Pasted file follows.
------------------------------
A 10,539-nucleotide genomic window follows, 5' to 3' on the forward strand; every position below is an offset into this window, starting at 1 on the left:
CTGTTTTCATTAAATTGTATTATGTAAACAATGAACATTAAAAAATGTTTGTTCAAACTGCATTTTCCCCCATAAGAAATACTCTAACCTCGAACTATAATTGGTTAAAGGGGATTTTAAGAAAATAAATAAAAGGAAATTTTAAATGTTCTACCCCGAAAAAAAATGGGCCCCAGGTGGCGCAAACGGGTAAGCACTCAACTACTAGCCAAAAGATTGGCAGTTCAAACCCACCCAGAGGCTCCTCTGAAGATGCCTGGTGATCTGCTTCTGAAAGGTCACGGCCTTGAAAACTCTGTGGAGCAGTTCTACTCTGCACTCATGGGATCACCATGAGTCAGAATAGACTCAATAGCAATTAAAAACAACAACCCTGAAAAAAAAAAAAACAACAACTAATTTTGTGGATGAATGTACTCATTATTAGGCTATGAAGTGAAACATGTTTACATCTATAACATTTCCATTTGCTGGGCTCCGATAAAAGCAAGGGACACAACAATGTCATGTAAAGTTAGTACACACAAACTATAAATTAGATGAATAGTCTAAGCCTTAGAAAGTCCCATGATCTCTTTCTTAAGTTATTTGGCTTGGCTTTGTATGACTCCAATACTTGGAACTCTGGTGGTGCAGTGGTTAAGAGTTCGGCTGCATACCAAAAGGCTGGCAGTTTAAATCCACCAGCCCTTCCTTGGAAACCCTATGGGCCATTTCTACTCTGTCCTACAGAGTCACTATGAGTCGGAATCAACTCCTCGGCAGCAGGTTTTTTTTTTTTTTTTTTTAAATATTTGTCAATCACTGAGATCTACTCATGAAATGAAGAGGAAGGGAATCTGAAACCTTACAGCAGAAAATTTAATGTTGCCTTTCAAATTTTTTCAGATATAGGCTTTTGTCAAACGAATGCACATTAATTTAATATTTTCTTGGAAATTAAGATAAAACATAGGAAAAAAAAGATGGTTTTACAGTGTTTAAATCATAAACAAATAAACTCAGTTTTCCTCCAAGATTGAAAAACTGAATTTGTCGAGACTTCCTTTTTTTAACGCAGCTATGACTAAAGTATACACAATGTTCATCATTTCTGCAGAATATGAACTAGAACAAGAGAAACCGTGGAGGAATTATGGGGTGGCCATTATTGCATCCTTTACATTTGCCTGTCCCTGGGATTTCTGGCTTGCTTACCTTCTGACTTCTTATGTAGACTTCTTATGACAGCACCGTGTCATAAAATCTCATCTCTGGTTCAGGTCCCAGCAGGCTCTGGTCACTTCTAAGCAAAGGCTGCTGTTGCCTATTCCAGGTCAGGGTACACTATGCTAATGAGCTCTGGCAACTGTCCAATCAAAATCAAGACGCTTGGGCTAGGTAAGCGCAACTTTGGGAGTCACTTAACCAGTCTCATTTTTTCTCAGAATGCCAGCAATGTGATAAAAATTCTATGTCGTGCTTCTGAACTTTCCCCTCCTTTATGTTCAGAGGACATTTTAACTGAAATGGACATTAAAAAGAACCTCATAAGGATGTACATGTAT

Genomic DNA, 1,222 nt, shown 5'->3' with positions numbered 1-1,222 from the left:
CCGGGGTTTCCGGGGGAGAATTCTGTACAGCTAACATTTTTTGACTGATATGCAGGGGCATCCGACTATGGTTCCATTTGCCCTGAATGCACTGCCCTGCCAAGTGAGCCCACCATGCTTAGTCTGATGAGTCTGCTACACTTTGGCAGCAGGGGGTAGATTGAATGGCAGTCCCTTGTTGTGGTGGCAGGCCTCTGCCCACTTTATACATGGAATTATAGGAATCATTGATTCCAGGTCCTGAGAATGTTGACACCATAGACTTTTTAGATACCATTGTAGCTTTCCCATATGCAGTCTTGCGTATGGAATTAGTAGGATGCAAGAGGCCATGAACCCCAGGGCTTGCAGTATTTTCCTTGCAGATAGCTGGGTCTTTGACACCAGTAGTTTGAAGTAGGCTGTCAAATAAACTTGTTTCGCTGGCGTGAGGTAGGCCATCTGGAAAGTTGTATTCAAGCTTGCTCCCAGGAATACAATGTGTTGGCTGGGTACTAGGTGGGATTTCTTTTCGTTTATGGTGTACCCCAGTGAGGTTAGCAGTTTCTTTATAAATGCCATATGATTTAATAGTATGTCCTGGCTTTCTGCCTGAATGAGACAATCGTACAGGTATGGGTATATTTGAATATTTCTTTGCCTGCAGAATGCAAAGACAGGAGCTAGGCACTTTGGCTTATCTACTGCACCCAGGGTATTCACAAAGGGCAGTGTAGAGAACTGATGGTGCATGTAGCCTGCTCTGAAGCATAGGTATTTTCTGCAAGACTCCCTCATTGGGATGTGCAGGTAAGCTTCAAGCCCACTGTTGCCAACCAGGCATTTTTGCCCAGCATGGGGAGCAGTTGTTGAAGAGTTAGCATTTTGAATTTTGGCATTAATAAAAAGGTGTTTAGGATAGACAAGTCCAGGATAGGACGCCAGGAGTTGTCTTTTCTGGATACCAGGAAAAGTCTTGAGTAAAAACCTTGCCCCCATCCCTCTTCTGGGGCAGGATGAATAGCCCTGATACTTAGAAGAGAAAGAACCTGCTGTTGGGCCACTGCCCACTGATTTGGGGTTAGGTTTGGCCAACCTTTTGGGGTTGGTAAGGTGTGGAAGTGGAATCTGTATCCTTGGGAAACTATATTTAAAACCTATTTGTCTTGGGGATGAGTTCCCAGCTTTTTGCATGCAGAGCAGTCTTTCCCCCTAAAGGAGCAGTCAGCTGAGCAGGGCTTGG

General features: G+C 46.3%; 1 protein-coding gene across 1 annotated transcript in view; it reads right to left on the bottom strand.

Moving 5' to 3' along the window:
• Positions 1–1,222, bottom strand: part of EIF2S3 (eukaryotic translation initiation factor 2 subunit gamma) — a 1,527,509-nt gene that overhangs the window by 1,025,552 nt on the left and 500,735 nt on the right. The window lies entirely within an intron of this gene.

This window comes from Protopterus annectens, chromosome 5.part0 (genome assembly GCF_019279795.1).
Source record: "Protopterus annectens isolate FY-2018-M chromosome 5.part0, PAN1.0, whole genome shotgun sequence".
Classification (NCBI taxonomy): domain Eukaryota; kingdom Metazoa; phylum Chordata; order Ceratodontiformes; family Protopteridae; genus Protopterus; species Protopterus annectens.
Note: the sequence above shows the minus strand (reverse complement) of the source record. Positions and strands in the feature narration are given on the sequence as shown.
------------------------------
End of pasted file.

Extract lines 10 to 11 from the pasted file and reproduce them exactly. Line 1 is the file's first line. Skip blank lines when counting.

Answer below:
Classification (NCBI taxonomy): domain Eukaryota; kingdom Metazoa; phylum Chordata; order Ceratodontiformes; family Protopteridae; genus Protopterus; species Protopterus annectens.
Note: the sequence above shows the minus strand (reverse complement) of the source record. Positions and strands in the feature narration are given on the sequence as shown.